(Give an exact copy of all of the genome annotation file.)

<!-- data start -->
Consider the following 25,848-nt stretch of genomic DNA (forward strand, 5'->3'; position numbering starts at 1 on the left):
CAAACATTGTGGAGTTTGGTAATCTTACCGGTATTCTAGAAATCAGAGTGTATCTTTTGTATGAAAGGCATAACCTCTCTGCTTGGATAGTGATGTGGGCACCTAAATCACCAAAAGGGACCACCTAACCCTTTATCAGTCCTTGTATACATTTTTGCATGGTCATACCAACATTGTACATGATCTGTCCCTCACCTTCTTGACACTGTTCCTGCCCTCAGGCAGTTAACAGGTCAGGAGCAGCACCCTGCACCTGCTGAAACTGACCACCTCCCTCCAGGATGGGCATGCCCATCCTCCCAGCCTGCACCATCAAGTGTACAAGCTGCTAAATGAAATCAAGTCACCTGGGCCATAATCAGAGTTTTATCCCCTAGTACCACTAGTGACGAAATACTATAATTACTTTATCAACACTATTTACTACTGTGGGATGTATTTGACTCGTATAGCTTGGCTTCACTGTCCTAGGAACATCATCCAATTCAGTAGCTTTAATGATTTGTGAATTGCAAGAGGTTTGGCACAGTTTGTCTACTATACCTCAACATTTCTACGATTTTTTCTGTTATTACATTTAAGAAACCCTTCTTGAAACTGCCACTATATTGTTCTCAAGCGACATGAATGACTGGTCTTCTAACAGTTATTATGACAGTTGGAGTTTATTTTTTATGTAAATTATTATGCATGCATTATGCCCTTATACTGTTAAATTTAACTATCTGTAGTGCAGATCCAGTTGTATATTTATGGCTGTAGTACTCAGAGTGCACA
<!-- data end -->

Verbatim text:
Consider the following 25,848-nt stretch of genomic DNA (forward strand, 5'->3'; position numbering starts at 1 on the left):
CAAACATTGTGGAGTTTGGTAATCTTACCGGTATTCTAGAAATCAGAGTGTATCTTTTGTATGAAAGGCATAACCTCTCTGCTTGGATAGTGATGTGGGCACCTAAATCACCAAAAGGGACCACCTAACCCTTTATCAGTCCTTGTATACATTTTTGCATGGTCATACCAACATTGTACATGATCTGTCCCTCACCTTCTTGACACTGTTCCTGCCCTCAGGCAGTTAACAGGTCAGGAGCAGCACCCTGCACCTGCTGAAACTGACCACCTCCCTCCAGGATGGGCATGCCCATCCTCCCAGCCTGCACCATCAAGTGTACAAGCTGCTAAATGAAATCAAGTCACCTGGGCCATAATCAGAGTTTTATCCCCTAGTACCACTAGTGACGAAATACTATAATTACTTTATCAACACTATTTACTACTGTGGGATGTATTTGACTCGTATAGCTTGGCTTCACTGTCCTAGGAACATCATCCAATTCAGTAGCTTTAATGATTTGTGAATTGCAAGAGGTTTGGCACAGTTTGTCTACTATACCTCAACATTTCTACGATTTTTTCTGTTATTACATTTAAGAAACCCTTCTTGAAACTGCCACTATATTGTTCTCAAGCGACATGAATGACTGGTCTTCTAACAGTTATTATGACAGTTGGAGTTTATTTTTTATGTAAATTATTATGCATGCATTATGCCCTTATACTGTTAAATTTAACTATCTGTAGTGCAGATCCAGTTGTATATTTATGGCTGTAGTACTCAGAGTGCACA